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It’s always the right time to call George W. Bush a war criminal

If George W. Bush is not going to stand trial for war crimes, he should at the very least stop appearing in public to weigh in on unjustified wars, as he did this week when he accidentally referred to the “wholly unjustified and brutal invasion of Iraq.”
 
by Chip Gibbons 
 
Part 2 - Pining for War
 
The 2003 US invasion of Iraq was murderous. It was a massive assault on an already devastated nation. According to the United Nations, the 1991 bombing of Iraq under President George H. W. Bush was “near apocalyptic” and brought the country “to a pre-industrial age.” US sanctions, which President Bill Clinton kept in place, not only prevented Iraq from rebuilding but led to mass death of Iraqi children. And by the end of Clinton’s term, the US was bombing Iraq once every three days. One of Bush’s first acts in office (a full two years before the Iraq War) was to dramatically escalate this bombing.

From the perspective of Iraqi citizens who had lived under consistent US bombing for over a decade, the US was already waging war on them. But Bush’s Iraq War officially began on March 20, 2003. The opening salvo, “Shock and Awe,” was the brutal aerial bombardment of a largely powerless nation by the world’s sole remaining superpower. The long-term occupation of Iraq, documented by US soldiers who turned against the war, required high levels of lethality.

The US has never truly dealt with the death toll of this war. The total number of casualties has unsurprisingly been a contentious subject. As media watchdog FAIR repeatedly pointed out, the US media has worked to obscure the truth about how many Iraqis died. The Iraq Body Count project puts the total number of deaths at 288,000. Peer-reviewed studies in the New England Journal of Medicine, the Lancet, and PLOS Medicine put the total number of dead at 151,000, 650,000, and 461,000, respectively. British polling agency ORB put the death count at 1.2 million.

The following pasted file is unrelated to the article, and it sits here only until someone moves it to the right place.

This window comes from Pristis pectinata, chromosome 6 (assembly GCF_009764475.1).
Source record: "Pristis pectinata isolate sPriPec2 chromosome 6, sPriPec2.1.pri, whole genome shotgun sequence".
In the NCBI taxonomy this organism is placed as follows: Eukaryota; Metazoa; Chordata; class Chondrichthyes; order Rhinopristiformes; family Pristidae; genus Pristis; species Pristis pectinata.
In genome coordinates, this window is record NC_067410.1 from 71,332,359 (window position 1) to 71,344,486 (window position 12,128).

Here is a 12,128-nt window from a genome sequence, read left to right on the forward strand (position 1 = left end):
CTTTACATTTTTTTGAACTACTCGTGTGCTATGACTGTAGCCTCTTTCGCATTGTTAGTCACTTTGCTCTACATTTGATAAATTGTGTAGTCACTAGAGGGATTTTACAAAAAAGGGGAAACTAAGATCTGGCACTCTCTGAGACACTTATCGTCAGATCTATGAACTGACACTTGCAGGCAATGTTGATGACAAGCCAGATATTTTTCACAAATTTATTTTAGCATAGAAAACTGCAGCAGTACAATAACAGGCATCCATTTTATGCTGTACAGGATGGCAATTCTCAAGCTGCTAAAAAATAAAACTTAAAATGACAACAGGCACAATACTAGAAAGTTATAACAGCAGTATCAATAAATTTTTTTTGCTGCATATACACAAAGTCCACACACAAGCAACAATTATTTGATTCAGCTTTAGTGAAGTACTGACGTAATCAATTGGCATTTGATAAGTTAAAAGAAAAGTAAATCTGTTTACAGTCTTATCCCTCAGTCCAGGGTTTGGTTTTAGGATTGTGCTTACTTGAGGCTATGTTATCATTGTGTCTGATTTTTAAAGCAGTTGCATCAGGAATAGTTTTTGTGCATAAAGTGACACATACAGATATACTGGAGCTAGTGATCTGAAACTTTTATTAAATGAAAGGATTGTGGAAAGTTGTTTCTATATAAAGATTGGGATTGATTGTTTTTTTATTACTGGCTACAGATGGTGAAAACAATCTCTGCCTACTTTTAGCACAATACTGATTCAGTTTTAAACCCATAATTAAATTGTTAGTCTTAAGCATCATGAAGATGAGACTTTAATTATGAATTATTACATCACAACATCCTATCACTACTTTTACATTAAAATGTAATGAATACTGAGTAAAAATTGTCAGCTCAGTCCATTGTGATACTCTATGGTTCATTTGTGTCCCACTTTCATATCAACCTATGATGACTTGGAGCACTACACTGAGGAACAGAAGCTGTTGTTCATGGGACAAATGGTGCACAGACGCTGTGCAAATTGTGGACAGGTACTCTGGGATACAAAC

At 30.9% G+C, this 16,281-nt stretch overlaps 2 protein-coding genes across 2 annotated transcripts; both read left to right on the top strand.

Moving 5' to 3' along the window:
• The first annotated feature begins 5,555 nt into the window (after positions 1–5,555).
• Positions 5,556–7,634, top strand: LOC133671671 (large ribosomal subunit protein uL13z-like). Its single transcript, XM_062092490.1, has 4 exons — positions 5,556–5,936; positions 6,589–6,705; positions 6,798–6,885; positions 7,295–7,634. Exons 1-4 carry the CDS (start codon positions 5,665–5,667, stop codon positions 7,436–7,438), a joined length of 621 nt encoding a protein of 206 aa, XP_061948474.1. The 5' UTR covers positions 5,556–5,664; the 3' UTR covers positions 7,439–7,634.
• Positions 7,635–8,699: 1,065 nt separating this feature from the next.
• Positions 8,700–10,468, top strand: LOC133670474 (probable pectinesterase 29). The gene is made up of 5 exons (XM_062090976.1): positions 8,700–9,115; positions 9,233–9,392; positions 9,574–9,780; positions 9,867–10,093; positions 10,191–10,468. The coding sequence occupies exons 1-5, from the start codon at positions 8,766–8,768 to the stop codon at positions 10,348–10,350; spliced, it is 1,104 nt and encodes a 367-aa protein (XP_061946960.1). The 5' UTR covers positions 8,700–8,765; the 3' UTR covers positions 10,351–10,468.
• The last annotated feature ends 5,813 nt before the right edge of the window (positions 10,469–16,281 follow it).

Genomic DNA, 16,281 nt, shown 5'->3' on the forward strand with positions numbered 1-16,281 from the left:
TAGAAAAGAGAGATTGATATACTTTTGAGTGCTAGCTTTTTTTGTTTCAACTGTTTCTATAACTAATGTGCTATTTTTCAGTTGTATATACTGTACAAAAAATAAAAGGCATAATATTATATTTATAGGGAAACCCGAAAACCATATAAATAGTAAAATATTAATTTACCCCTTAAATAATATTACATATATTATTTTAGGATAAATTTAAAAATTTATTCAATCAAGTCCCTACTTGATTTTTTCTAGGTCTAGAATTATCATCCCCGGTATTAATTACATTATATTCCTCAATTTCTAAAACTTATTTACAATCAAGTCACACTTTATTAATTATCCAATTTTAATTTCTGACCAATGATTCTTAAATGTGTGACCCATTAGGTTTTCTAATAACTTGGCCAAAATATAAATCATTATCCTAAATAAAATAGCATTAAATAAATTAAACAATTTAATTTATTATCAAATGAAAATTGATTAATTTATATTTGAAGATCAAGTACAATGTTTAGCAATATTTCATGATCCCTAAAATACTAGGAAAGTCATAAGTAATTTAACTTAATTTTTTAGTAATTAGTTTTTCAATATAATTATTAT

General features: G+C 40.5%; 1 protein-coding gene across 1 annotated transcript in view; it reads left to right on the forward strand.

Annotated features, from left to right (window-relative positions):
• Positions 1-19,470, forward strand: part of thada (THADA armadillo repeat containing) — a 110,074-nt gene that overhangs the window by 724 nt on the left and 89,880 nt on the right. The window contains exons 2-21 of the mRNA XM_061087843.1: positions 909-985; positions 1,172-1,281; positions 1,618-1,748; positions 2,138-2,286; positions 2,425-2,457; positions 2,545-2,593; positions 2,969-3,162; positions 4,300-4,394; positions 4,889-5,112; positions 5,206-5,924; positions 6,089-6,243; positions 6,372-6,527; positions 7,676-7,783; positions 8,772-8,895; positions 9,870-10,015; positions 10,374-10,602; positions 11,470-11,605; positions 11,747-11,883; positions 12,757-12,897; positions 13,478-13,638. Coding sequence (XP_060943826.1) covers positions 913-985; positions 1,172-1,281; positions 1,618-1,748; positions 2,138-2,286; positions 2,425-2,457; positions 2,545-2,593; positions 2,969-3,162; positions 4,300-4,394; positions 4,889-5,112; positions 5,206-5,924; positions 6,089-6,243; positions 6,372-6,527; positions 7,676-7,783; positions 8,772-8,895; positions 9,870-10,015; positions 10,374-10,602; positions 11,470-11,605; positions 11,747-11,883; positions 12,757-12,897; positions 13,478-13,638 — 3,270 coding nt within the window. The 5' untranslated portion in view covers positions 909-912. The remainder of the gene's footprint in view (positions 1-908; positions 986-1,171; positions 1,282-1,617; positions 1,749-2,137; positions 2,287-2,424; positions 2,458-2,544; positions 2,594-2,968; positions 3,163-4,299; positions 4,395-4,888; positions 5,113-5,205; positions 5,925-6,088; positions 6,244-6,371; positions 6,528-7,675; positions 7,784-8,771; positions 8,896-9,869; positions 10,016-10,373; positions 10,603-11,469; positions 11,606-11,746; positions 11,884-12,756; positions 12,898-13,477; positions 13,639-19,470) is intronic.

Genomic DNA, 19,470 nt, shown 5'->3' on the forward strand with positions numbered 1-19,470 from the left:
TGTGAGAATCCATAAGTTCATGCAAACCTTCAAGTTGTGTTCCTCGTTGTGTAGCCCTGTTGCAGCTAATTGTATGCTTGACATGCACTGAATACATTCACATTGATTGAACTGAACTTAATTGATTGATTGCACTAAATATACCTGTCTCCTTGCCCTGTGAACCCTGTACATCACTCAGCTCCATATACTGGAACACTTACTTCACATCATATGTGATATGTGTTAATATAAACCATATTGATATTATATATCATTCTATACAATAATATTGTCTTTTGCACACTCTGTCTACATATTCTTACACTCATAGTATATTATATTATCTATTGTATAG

Whichever death count you use, it’s monstrous. And what was all this killing done for? Bush’s two cited reasons for the invasion, that Iraq had weapons of mass destruction and Saddam Hussein was connected to the attacks of September 11, 2001, were lies. Bush’s connection of 9/11 to Iraq was perhaps the deadliest conspiracy theory, fake news, or disinformation of the twenty-first century.

The truth is, Bush and his crew wanted war. A series of leaked British memos prepared by UK prime minister Tony Blair’s staff gives insight into Bush’s drive for war. In minutes from a June 2002 meeting between Blair and senior government officials known as “The Downing Street Memo,” the MI6 chief Richard Dearlove states bluntly, “Military action was now seen as inevitable. Bush wanted to remove Saddam, through military action, justified by the conjunction of terrorism and WMD. But the intelligence and facts were being fixed around the policy.

The foreign minister similarly relayed, “It seemed clear that Bush had made up his mind to take military action, even if the timing was not yet decided. But the case was thin. Saddam was not threatening his neighbours, and his WMD capability was less than that of Libya, North Korea or Iran.

Another leaked memo, this one recording a January 2003 meeting between Bush and Blair, documents how they discussed potential ways to provoke Saddam and create a justification for war. One idea was a proposed plot to paint a US reconnaissance plane in United Nations colors in hopes the Iraqi government would shoot it down.

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